A first-class production of "Heartbreak House," George Bernard Shaw's biting, satirical commentary on the frivolous pursuits of the cultured, leisured classes of Great Britain and Europe before World War I, is being staged by Theatre Hopkins through Dec. 9.
Clearly, the presentation of great classics, under the erudite direction of Suzanne Pratt, is what this tastefully artistic company does so well.
At the time of Shaw's masterpiece, England was drifting through an economic, political and moral vacuum. Like Chekhov's "The Cherry Orchard," the play presents the deterioration of society through a group of people gathered in a country house.
We see a collection of superficial, futile humans meeting in old Capt. Shotover's dwelling -- built like a ship and suggestive of England itself -- continually talking about culture and politics, among ther things. They flirt, manipulate each other for power or security, bare their shallow souls and ignore the warning of the serious rumblings in the world around them.
The play symbolizes several aspects of English life. The names, too, are significant. Lady Ariadne Utterword, Capt. Shotover's daughter, represents the haughty British Empire. Her sister, Hesione Hushabye, stands for home and hearth. Hesione's philandering husband, Hector, typifies the lazy, privileged wastrel.
Corrupt, powerful business interests are found in the person of Boss Mangan. Mazzini Dunn is symbolic of the idealistic but ineffectual liberal. His daughter, Ellie, the very modern girl, considers a marriage for money to Mangan but finds a kindred soul in the wise old captain. Thus young England and old England unite as they must to survive.
In the play, Shaw himself is obviously speaking through the 88-year-old captain. Cantankerous, rebellious, sarcastically philosophic, he is a tough old bird, severely critical of the upper classes' avoidance of political responsibility. He is generally regarded as "mad" by all.
In his young sailing days, he says, he sold his soul to the devil and married his second wife, a black witch in Zanzibar. These references are indicative of England's colonial exploitation and pitiless quest for imperial power.
(We never find out what happened to the first wife. Was she the mother of Shotover's two daughters? That remains a mystery).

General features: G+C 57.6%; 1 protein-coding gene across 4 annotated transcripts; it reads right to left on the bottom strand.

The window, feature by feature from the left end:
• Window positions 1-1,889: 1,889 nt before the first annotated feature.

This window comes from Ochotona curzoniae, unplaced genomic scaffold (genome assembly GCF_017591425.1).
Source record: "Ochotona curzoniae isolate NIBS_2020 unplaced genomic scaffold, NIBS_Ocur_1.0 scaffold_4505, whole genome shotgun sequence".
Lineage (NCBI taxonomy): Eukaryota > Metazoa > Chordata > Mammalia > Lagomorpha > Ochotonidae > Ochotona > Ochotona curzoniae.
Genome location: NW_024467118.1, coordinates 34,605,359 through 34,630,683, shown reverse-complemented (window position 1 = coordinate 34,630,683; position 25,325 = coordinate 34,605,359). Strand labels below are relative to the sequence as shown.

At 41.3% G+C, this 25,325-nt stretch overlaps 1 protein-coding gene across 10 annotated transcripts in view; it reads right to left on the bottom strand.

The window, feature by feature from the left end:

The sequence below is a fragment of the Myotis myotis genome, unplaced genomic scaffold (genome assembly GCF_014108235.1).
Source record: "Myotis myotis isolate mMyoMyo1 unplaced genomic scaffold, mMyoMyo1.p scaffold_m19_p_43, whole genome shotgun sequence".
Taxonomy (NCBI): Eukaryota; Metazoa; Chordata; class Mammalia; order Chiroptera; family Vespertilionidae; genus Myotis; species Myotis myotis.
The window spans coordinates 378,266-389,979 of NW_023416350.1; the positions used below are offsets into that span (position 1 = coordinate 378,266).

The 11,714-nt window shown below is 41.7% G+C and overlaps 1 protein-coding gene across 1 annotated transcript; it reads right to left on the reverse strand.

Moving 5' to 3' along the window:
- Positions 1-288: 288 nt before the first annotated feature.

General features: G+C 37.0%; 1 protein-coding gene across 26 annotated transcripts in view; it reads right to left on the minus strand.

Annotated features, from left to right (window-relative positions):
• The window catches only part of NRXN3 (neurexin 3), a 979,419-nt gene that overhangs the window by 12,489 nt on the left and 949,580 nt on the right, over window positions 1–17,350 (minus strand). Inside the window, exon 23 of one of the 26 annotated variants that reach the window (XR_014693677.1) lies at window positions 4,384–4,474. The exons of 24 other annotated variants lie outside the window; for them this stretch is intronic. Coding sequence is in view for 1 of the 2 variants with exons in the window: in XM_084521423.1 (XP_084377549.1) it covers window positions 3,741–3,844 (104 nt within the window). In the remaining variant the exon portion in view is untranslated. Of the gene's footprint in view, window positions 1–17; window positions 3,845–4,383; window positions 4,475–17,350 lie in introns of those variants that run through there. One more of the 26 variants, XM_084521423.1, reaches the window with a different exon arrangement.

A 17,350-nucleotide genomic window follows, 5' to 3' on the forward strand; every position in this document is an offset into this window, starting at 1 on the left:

Romantic intrigue abounds. Hector finds himself drawn to the too proper Lady Utterword. Ellie is in love with Hector. Boss Mangan, engaged to Ellie, loses his black heart to the frivolous, flirtatious Hesione. Randall Utterword (Ariadne's brother-in-law) is hopelessly in love with Ariadne.
The breaking of many hearts stands as an omen still relevant today; without a solidly supported society civilization must collapse.
The cutting of Shaw's text by director Pratt to allow for shorter running time is questionable as Shaw himself felt the omission of a single syllable would lessen the effect.
But this production is quite professional. The pace is slickbreezy and rhythmic. The acting ensemble achieves the core of the richly developed Shavian characters.
The captain, one of the greatest characters created by Shaw, is soundly portrayed by J.R. Lyston. Lyston's Shotover is earthy intellectualism, boisterous, insulting (fired by rum and meaningful ideals), yet kindly and rather loveable.
Cherie Weinert performs her finest role to date as the wisely tolerant Hesione. Patricia Coleman is a stunning, supercilious Lady Utterword playing the game of social graces. Arthur Laupus is excellent as Hector, the husband who plays the fool out of a sense of sheer worthlessness.
Donald Hart is charming and moving as the well-meaning Mazzini. Laura Gifford, as the progressive Ellie Dunn, convinces but needs to rethink her character's motivations and create a more in-depth understanding of the role.
Stan Weiman beautifully underplays the villainous, yet pathetic, Boss Mangan. Graham Yearley is delightfully amusing as Ariadne's spoiled, sulky brother-in-law, and Beth Vaughan (she alternates with Nona Porter) thoroughly entertains as the cheerful Nurse Guiness.
Winifred Walsh's theater column appears every Thursday in the Accent Plus section of The Evening Sun.